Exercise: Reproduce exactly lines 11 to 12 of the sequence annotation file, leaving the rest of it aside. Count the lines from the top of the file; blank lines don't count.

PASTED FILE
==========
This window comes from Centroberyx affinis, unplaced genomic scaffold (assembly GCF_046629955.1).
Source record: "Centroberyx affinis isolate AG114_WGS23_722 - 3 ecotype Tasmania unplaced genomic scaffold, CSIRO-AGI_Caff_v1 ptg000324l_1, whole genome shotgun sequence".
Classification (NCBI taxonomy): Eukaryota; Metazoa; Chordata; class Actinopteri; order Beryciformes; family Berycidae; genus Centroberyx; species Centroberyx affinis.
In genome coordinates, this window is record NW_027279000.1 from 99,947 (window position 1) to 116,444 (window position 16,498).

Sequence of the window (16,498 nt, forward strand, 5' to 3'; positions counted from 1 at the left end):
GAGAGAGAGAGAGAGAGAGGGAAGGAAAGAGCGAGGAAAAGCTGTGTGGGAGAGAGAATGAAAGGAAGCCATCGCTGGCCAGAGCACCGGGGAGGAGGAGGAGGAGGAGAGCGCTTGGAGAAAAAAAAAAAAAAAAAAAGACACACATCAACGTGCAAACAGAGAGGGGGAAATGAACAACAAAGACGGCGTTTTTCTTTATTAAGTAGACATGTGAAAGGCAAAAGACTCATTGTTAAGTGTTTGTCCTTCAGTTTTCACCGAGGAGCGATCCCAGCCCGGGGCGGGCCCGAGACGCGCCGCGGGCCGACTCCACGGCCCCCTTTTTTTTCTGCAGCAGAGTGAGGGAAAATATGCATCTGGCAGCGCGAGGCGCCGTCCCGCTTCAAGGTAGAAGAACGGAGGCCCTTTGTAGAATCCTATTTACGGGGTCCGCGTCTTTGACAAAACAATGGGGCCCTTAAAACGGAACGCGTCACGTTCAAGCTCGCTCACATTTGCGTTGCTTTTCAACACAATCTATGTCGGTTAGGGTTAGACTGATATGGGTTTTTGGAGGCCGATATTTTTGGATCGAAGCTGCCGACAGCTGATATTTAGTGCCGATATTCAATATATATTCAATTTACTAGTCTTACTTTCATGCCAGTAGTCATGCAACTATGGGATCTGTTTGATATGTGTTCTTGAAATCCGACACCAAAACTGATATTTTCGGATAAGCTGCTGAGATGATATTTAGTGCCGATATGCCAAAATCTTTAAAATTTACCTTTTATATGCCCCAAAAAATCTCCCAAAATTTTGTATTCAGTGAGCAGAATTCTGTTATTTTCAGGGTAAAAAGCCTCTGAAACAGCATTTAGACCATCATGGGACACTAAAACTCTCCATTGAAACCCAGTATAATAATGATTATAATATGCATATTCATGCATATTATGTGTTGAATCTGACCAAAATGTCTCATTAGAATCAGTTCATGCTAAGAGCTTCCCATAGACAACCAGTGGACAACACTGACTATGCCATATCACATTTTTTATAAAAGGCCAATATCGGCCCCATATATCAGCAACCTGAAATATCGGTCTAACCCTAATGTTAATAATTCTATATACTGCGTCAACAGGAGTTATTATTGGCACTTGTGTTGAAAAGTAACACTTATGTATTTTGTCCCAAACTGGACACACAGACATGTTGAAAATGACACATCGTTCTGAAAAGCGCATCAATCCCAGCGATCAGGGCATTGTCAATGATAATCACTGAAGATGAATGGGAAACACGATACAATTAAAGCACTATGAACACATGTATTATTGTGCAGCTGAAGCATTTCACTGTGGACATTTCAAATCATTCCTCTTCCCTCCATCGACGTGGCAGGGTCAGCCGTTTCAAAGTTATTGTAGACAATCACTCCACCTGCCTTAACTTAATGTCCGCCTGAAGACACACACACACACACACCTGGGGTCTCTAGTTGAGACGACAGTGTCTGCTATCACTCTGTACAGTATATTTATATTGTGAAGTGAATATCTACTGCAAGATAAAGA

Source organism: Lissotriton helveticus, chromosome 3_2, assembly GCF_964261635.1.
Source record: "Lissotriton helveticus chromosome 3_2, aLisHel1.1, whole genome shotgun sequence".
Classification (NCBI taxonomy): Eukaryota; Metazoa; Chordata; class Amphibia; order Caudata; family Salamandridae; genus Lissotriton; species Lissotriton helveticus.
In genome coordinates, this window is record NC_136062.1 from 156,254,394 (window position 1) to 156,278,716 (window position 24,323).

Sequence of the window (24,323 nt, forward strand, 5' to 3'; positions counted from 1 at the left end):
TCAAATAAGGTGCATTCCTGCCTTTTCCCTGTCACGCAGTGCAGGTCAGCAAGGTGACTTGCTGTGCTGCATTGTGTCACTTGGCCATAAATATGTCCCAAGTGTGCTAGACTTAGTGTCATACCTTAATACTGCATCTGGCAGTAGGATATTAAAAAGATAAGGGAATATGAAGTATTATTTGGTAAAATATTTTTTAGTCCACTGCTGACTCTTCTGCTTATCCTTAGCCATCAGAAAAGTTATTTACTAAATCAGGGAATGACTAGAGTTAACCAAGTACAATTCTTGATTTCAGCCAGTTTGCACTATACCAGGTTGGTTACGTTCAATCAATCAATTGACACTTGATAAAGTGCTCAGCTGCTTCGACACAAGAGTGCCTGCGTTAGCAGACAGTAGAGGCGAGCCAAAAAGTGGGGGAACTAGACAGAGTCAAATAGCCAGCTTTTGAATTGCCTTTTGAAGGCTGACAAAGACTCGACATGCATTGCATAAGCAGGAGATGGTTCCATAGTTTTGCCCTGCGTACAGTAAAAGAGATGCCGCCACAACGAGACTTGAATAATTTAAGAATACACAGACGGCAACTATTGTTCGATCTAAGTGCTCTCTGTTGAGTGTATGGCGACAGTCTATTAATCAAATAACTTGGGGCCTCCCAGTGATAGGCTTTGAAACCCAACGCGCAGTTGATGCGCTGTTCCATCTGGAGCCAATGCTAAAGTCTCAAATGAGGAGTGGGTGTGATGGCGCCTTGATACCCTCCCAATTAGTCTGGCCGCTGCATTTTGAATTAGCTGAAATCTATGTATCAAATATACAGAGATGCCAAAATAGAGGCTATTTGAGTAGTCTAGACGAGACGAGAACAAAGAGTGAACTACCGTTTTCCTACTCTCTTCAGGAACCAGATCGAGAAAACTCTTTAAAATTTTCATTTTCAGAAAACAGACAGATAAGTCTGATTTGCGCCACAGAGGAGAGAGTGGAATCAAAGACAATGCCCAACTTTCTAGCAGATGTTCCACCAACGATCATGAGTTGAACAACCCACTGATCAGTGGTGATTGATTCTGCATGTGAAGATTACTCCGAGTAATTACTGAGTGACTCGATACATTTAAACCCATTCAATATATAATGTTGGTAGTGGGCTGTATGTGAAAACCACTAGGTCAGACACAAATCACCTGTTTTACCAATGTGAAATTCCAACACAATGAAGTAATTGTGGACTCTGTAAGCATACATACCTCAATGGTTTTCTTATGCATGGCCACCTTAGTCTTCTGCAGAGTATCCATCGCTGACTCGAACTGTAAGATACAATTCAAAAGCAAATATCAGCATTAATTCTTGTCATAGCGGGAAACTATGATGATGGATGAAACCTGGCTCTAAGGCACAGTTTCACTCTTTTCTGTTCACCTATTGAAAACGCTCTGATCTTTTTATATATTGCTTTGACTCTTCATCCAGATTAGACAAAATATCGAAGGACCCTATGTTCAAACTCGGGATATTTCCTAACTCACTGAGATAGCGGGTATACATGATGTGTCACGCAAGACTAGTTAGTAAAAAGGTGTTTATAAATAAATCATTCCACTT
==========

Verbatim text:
Sequence of the window (24,323 nt, forward strand, 5' to 3'; positions counted from 1 at the left end):
TCAAATAAGGTGCATTCCTGCCTTTTCCCTGTCACGCAGTGCAGGTCAGCAAGGTGACTTGCTGTGCTGCATTGTGTCACTTGGCCATAAATATGTCCCAAGTGTGCTAGACTTAGTGTCATACCTTAATACTGCATCTGGCAGTAGGATATTAAAAAGATAAGGGAATATGAAGTATTATTTGGTAAAATATTTTTTAGTCCACTGCTGACTCTTCTGCTTATCCTTAGCCATCAGAAAAGTTATTTACTAAATCAGGGAATGACTAGAGTTAACCAAGTACAATTCTTGATTTCAGCCAGTTTGCACTATACCAGGTTGGTTACGTTCAATCAATCAATTGACACTTGATAAAGTGCTCAGCTGCTTCGACACAAGAGTGCCTGCGTTAGCAGACAGTAGAGGCGAGCCAAAAAGTGGGGGAACTAGACAGAGTCAAATAGCCAGCTTTTGAATTGCCTTTTGAAGGCTGACAAAGACTCGACATGCATTGCATAAGCAGGAGATGGTTCCATAGTTTTGCCCTGCGTACAGTAAAAGAGATGCCGCCACAACGAGACTTGAATAATTTAAGAATACACAGACGGCAACTATTGTTCGATCTAAGTGCTCTCTGTTGAGTGTATGGCGACAGTCTATTAATCAAATAACTTGGGGCCTCCCAGTGATAGGCTTTGAAACCCAACGCGCAGTTGATGCGCTGTTCCATCTGGAGCCAATGCTAAAGTCTCAAATGAGGAGTGGGTGTGATGGCGCCTTGATACCCTCCCAATTAGTCTGGCCGCTGCATTTTGAATTAGCTGAAATCTATGTATCAAATATACAGAGATGCCAAAATAGAGGCTATTTGAGTAGTCTAGACGAGACGAGAACAAAGAGTGAACTACCGTTTTCCTACTCTCTTCAGGAACCAGATCGAGAAAACTCTTTAAAATTTTCATTTTCAGAAAACAGACAGATAAGTCTGATTTGCGCCACAGAGGAGAGAGTGGAATCAAAGACAATGCCCAACTTTCTAGCAGATGTTCCACCAACGATCATGAGTTGAACAACCCACTGATCAGTGGTGATTGATTCTGCATGTGAAGATTACTCCGAGTAATTACTGAGTGACTCGATACATTTAAACCCATTCAATATATAATGTTGGTAGTGGGCTGTATGTGAAAACCACTAGGTCAGACACAAATCACCTGTTTTACCAATGTGAAATTCCAACACAATGAAGTAATTGTGGACTCTGTAAGCATACATACCTCAATGGTTTTCTTATGCATGGCCACCTTAGTCTTCTGCAGAGTATCCATCGCTGACTCGAACTGTAAGATACAATTCAAAAGCAAATATCAGCATTAATTCTTGTCATAGCGGGAAACTATGATGATGGATGAAACCTGGCTCTAAGGCACAGTTTCACTCTTTTCTGTTCACCTATTGAAAACGCTCTGATCTTTTTATATATTGCTTTGACTCTTCATCCAGATTAGACAAAATATCGAAGGACCCTATGTTCAAACTCGGGATATTTCCTAACTCACTGAGATAGCGGGTATACATGATGTGTCACGCAAGACTAGTTAGTAAAAAGGTGTTTATAAATAAATCATTCCACTT